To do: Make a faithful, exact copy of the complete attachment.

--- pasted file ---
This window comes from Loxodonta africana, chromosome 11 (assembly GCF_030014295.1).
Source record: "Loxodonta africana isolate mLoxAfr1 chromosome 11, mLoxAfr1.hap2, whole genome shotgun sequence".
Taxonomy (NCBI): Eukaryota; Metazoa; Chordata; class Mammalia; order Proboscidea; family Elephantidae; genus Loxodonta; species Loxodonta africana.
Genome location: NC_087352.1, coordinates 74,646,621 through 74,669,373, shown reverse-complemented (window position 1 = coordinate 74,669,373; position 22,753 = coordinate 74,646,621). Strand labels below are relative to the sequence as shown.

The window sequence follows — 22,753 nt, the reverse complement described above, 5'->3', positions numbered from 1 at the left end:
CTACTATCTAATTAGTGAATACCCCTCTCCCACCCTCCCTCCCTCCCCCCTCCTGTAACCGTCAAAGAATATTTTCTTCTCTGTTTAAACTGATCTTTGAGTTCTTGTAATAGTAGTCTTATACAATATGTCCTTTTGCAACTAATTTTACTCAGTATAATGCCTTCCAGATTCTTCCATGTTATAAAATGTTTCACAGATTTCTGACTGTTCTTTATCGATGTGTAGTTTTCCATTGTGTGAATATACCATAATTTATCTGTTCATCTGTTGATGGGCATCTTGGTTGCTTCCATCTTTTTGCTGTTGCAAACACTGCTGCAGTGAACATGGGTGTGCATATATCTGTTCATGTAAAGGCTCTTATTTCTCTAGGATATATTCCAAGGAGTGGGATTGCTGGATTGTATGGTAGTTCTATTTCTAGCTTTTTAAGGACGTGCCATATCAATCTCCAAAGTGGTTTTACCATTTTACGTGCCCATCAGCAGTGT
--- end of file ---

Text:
This window comes from Loxodonta africana, chromosome 11 (assembly GCF_030014295.1).
Source record: "Loxodonta africana isolate mLoxAfr1 chromosome 11, mLoxAfr1.hap2, whole genome shotgun sequence".
Taxonomy (NCBI): Eukaryota; Metazoa; Chordata; class Mammalia; order Proboscidea; family Elephantidae; genus Loxodonta; species Loxodonta africana.
Genome location: NC_087352.1, coordinates 74,646,621 through 74,669,373, shown reverse-complemented (window position 1 = coordinate 74,669,373; position 22,753 = coordinate 74,646,621). Strand labels below are relative to the sequence as shown.

The window sequence follows — 22,753 nt, the reverse complement described above, 5'->3', positions numbered from 1 at the left end:
CTACTATCTAATTAGTGAATACCCCTCTCCCACCCTCCCTCCCTCCCCCCTCCTGTAACCGTCAAAGAATATTTTCTTCTCTGTTTAAACTGATCTTTGAGTTCTTGTAATAGTAGTCTTATACAATATGTCCTTTTGCAACTAATTTTACTCAGTATAATGCCTTCCAGATTCTTCCATGTTATAAAATGTTTCACAGATTTCTGACTGTTCTTTATCGATGTGTAGTTTTCCATTGTGTGAATATACCATAATTTATCTGTTCATCTGTTGATGGGCATCTTGGTTGCTTCCATCTTTTTGCTGTTGCAAACACTGCTGCAGTGAACATGGGTGTGCATATATCTGTTCATGTAAAGGCTCTTATTTCTCTAGGATATATTCCAAGGAGTGGGATTGCTGGATTGTATGGTAGTTCTATTTCTAGCTTTTTAAGGACGTGCCATATCAATCTCCAAAGTGGTTTTACCATTTTACGTGCCCATCAGCAGTGT